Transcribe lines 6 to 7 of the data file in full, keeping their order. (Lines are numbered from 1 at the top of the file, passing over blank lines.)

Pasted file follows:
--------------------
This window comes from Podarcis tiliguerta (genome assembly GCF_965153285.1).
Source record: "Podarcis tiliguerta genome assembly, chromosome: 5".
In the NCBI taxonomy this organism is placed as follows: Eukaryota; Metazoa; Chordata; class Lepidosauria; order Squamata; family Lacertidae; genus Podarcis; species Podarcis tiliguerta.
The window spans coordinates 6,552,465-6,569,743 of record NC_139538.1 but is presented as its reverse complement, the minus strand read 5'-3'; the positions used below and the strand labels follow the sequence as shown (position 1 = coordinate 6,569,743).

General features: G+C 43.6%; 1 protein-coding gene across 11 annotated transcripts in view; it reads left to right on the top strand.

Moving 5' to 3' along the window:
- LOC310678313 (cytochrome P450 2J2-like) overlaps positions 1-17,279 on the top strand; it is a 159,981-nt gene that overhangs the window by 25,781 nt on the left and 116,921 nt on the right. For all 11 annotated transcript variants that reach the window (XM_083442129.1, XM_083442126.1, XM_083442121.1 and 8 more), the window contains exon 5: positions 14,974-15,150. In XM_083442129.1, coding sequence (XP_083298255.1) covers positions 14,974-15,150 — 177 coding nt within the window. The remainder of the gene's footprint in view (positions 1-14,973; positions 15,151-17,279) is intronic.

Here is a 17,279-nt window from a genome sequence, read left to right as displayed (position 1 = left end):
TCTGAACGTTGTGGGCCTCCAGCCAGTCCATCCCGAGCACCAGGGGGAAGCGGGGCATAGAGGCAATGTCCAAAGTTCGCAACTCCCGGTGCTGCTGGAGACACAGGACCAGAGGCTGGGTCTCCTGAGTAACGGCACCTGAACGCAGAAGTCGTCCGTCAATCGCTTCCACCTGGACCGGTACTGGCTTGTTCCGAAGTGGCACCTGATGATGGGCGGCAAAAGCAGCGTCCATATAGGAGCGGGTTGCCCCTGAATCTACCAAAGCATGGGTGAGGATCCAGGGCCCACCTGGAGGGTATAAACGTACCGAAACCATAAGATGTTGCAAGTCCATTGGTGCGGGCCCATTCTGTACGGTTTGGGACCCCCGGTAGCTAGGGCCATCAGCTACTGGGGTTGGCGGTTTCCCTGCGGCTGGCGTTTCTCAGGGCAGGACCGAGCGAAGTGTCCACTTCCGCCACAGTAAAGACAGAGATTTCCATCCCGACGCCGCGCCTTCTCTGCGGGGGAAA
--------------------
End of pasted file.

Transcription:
Moving 5' to 3' along the window:
- LOC310678313 (cytochrome P450 2J2-like) overlaps positions 1-17,279 on the top strand; it is a 159,981-nt gene that overhangs the window by 25,781 nt on the left and 116,921 nt on the right. For all 11 annotated transcript variants that reach the window (XM_083442129.1, XM_083442126.1, XM_083442121.1 and 8 more), the window contains exon 5: positions 14,974-15,150. In XM_083442129.1, coding sequence (XP_083298255.1) covers positions 14,974-15,150 — 177 coding nt within the window. The remainder of the gene's footprint in view (positions 1-14,973; positions 15,151-17,279) is intronic.